And finally a fun question....

If The Second Footman was optioned for a movie, who would you like to play Max and Armand?

Oh dear! You know, I really hate it when I adore a character in a novel and can see him in my mind's eye - and then Hollywood goes and casts some actor who is absolutely nothing like my vision. I do give quite detailed descriptions of Max and Armand, but I'd like readers to be free to do what I do when I'm reading and fill in the gaps with their own imaginations. So forgive me but I'm going to leave the casting up to them.

About the Author

twitter: Jasper Barry @JasperBarry2

My Review of The  Second Footman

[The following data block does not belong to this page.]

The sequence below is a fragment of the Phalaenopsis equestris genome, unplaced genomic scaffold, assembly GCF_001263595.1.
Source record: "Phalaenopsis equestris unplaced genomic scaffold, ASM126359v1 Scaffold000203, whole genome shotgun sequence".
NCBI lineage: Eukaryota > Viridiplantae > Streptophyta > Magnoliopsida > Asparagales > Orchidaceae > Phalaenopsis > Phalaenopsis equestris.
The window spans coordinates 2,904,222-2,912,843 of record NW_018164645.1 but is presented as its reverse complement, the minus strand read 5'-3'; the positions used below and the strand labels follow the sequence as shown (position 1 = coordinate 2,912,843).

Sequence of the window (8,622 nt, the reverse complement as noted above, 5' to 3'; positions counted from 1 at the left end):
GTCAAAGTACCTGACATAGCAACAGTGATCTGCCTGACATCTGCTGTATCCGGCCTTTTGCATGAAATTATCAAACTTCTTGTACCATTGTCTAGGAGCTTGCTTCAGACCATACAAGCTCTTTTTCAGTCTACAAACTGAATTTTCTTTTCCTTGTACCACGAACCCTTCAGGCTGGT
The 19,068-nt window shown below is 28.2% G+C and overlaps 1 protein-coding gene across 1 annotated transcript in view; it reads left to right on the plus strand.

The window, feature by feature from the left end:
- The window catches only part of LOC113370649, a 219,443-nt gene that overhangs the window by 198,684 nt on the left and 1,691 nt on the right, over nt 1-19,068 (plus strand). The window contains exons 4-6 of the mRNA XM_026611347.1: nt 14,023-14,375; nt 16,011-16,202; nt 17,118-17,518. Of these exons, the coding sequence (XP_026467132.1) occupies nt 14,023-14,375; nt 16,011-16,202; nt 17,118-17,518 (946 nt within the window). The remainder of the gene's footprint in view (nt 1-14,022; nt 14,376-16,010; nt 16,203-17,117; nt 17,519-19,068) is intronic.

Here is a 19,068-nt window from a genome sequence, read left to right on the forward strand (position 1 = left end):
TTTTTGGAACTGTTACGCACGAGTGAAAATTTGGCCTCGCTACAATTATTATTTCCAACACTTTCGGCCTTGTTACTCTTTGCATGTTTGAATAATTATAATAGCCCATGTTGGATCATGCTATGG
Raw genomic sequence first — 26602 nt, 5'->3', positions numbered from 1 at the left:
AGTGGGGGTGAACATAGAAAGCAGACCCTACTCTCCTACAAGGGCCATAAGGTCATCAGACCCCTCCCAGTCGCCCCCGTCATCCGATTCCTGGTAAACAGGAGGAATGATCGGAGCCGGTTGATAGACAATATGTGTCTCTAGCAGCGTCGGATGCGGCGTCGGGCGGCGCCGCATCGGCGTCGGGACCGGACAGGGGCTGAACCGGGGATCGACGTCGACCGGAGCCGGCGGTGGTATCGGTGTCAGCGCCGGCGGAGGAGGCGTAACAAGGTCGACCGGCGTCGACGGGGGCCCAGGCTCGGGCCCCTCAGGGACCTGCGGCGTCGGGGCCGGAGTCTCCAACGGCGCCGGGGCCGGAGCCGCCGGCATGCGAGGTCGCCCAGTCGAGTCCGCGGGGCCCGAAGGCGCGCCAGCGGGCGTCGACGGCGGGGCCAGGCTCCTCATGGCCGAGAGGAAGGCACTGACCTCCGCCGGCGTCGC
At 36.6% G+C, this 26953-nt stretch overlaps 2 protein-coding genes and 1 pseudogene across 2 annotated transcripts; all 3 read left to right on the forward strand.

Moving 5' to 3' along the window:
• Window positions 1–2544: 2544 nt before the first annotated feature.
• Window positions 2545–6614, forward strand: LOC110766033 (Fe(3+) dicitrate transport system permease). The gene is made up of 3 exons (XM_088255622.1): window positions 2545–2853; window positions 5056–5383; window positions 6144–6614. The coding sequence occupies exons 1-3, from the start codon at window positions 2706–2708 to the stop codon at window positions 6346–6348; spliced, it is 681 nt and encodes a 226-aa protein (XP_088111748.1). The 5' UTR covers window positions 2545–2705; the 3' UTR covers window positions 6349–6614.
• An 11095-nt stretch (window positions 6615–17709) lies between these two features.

Set against the glamorous background of nineteenth century France, and with the capriciousness of the Parisian elite opened up to scrutiny, the story of The Second Footman flutters between the grand salons of the aristocracy, and the squalid intimacy of shared servant accommodation. Nineteen year old Max, is the second footman of Catherine, duchesse de Claireville whose predilection for handsome male servants is widely acknowledged. With no assets other than his charismatic personality, Max devises a plan to help him escape his life of servitude. When he encounters the naive and wealthy Armand de Miremont at the duchesse de Claireville’s summer retreat, Max realises that he has a talent to seduce, and as the first quiver of desire strikes, Armand is powerless to resist.